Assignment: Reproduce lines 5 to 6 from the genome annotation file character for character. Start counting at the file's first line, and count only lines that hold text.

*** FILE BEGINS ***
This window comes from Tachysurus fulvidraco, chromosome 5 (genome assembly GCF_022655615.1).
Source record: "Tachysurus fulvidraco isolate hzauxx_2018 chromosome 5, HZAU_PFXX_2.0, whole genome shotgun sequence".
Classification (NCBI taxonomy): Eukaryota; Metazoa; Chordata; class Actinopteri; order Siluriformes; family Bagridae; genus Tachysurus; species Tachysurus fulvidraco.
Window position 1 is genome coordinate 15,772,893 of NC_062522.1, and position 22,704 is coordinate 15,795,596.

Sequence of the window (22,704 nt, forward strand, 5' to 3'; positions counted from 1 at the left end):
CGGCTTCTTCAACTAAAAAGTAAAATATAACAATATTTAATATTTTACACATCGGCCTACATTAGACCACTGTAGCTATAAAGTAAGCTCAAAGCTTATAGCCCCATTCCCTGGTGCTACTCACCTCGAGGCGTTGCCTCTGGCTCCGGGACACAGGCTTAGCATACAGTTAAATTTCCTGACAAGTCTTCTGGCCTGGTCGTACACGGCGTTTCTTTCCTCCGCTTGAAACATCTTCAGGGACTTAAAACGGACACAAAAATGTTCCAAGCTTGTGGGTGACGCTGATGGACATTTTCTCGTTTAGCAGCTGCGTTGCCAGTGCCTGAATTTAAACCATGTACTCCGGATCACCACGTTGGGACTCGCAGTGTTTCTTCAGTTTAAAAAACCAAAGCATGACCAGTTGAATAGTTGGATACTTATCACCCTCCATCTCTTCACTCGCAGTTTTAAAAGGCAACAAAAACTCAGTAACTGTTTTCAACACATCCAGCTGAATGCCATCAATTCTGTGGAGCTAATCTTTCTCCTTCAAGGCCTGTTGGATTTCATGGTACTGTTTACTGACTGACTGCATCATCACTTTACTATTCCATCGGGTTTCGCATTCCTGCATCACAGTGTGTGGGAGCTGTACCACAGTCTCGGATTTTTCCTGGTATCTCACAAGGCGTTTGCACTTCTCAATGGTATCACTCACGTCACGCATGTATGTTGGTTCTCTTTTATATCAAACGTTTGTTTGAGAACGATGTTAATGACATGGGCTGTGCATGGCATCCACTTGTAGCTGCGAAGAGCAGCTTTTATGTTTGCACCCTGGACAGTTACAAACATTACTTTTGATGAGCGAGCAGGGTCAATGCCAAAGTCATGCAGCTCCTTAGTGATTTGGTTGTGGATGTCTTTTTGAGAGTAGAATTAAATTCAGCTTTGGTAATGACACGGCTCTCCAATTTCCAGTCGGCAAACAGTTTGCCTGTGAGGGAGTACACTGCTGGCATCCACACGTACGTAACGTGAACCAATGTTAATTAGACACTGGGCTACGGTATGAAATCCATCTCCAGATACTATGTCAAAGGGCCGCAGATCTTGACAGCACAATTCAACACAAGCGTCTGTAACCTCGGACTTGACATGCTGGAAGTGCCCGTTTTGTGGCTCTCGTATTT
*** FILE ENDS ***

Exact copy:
Sequence of the window (22,704 nt, forward strand, 5' to 3'; positions counted from 1 at the left end):
CGGCTTCTTCAACTAAAAAGTAAAATATAACAATATTTAATATTTTACACATCGGCCTACATTAGACCACTGTAGCTATAAAGTAAGCTCAAAGCTTATAGCCCCATTCCCTGGTGCTACTCACCTCGAGGCGTTGCCTCTGGCTCCGGGACACAGGCTTAGCATACAGTTAAATTTCCTGACAAGTCTTCTGGCCTGGTCGTACACGGCGTTTCTTTCCTCCGCTTGAAACATCTTCAGGGACTTAAAACGGACACAAAAATGTTCCAAGCTTGTGGGTGACGCTGATGGACATTTTCTCGTTTAGCAGCTGCGTTGCCAGTGCCTGAATTTAAACCATGTACTCCGGATCACCACGTTGGGACTCGCAGTGTTTCTTCAGTTTAAAAAACCAAAGCATGACCAGTTGAATAGTTGGATACTTATCACCCTCCATCTCTTCACTCGCAGTTTTAAAAGGCAACAAAAACTCAGTAACTGTTTTCAACACATCCAGCTGAATGCCATCAATTCTGTGGAGCTAATCTTTCTCCTTCAAGGCCTGTTGGATTTCATGGTACTGTTTACTGACTGACTGCATCATCACTTTACTATTCCATCGGGTTTCGCATTCCTGCATCACAGTGTGTGGGAGCTGTACCACAGTCTCGGATTTTTCCTGGTATCTCACAAGGCGTTTGCACTTCTCAATGGTATCACTCACGTCACGCATGTATGTTGGTTCTCTTTTATATCAAACGTTTGTTTGAGAACGATGTTAATGACATGGGCTGTGCATGGCATCCACTTGTAGCTGCGAAGAGCAGCTTTTATGTTTGCACCCTGGACAGTTACAAACATTACTTTTGATGAGCGAGCAGGGTCAATGCCAAAGTCATGCAGCTCCTTAGTGATTTGGTTGTGGATGTCTTTTTGAGAGTAGAATTAAATTCAGCTTTGGTAATGACACGGCTCTCCAATTTCCAGTCGGCAAACAGTTTGCCTGTGAGGGAGTACACTGCTGGCATCCACACGTACGTAACGTGAACCAATGTTAATTAGACACTGGGCTACGGTATGAAATCCATCTCCAGATACTATGTCAAAGGGCCGCAGATCTTGACAGCACAATTCAACACAAGCGTCTGTAACCTCGGACTTGACATGCTGGAAGTGCCCGTTTTGTGGCTCTCGTATTT